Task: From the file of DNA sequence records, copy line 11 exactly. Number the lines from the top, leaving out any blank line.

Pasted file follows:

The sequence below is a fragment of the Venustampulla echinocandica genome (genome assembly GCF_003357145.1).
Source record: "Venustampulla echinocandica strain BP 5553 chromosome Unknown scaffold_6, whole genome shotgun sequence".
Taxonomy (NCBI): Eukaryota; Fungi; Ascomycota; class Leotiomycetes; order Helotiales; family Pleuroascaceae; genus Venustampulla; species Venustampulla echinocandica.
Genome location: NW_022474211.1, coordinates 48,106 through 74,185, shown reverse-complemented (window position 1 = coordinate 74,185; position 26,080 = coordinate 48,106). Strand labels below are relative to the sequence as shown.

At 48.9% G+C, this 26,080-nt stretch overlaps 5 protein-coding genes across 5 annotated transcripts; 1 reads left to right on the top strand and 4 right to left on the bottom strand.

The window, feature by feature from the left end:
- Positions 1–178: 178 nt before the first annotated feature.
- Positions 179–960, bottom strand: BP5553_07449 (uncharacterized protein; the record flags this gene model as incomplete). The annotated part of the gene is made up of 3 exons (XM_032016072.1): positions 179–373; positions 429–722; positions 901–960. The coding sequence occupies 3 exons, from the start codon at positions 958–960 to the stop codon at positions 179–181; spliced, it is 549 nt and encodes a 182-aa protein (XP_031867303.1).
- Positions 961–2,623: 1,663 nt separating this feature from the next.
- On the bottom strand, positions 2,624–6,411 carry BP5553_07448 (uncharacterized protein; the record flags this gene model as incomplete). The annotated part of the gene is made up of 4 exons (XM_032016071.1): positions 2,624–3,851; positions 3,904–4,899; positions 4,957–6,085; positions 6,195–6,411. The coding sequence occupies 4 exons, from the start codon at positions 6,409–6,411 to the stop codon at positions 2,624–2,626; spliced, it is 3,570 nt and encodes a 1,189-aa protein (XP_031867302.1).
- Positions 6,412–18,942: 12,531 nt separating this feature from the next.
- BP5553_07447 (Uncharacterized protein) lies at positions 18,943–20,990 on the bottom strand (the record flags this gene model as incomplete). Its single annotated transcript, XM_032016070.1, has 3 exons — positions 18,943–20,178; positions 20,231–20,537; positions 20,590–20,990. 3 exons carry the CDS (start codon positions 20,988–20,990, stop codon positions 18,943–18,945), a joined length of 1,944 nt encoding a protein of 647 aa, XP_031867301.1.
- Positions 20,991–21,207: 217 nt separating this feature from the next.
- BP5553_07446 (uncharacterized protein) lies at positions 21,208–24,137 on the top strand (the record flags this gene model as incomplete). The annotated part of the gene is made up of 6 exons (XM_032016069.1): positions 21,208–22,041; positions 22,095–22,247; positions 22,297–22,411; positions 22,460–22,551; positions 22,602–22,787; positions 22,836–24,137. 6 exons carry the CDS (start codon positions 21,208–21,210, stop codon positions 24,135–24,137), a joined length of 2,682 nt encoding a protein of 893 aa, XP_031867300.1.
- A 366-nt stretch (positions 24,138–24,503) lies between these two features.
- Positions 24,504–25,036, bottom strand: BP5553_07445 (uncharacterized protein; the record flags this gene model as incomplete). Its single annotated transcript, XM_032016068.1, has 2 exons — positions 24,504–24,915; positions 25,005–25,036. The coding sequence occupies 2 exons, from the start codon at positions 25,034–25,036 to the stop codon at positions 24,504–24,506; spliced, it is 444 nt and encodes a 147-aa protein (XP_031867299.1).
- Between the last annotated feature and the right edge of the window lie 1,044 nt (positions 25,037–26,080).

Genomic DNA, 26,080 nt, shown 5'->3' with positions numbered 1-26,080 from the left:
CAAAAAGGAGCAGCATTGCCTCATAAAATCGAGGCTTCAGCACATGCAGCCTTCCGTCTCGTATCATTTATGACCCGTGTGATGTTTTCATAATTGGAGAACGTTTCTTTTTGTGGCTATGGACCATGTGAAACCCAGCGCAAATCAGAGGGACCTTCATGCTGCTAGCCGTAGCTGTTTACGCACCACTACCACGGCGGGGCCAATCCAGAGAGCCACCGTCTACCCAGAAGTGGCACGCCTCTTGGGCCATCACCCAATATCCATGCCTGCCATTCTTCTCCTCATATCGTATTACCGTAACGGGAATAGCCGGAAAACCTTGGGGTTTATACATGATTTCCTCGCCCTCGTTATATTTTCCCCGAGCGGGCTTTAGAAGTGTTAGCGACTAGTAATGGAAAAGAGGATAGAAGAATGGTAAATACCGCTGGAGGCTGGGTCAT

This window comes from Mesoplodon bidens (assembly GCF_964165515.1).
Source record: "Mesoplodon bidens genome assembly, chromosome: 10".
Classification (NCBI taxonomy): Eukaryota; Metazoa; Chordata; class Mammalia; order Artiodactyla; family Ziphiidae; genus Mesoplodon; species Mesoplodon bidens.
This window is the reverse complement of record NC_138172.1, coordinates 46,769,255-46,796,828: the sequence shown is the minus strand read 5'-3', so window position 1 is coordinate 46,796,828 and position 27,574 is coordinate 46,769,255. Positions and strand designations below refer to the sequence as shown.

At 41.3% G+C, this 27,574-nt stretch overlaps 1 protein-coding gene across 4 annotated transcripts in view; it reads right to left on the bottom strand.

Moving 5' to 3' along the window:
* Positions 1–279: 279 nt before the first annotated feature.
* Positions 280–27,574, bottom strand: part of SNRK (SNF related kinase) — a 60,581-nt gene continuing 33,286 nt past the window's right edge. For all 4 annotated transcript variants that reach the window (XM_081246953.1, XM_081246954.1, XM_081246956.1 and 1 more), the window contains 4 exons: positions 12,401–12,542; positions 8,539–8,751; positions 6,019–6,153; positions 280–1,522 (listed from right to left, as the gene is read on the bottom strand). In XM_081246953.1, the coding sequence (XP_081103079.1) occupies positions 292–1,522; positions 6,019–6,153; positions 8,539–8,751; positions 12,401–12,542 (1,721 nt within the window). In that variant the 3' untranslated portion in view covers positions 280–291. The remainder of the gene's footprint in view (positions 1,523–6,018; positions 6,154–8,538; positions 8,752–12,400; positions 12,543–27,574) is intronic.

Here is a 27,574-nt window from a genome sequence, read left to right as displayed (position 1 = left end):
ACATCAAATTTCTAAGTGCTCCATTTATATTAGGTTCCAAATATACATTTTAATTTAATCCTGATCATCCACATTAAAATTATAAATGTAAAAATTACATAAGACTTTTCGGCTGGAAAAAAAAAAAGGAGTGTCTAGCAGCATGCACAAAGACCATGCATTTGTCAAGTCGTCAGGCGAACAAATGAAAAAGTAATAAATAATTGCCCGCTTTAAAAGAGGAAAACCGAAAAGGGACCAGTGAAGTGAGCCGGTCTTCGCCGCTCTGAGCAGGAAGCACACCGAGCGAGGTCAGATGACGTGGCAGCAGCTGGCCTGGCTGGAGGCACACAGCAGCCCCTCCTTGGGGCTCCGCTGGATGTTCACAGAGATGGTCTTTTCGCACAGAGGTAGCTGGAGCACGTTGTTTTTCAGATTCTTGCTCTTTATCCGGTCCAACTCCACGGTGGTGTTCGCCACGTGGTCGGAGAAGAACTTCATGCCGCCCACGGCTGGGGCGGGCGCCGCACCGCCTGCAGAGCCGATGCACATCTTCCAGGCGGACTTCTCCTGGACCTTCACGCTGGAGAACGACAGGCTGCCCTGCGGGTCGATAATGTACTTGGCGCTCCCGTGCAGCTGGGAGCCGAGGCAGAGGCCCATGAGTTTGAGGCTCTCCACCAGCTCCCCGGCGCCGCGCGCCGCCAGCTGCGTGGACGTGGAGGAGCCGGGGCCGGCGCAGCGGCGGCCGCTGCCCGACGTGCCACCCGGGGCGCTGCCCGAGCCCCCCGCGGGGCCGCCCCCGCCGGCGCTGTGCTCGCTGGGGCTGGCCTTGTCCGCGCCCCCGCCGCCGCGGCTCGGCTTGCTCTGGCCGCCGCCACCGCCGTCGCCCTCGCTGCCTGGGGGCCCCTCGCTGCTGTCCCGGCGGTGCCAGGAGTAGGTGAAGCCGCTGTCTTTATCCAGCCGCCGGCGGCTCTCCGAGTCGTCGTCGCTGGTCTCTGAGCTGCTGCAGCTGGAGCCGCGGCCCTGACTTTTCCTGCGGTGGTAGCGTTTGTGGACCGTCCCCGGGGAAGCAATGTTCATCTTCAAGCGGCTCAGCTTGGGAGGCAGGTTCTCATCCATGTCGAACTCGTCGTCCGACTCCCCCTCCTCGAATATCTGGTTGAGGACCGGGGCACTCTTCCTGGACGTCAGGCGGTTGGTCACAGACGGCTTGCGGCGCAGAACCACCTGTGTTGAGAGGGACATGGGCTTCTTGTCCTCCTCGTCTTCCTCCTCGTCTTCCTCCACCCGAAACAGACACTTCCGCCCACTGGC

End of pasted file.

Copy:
- Positions 6,412–18,942: 12,531 nt separating this feature from the next.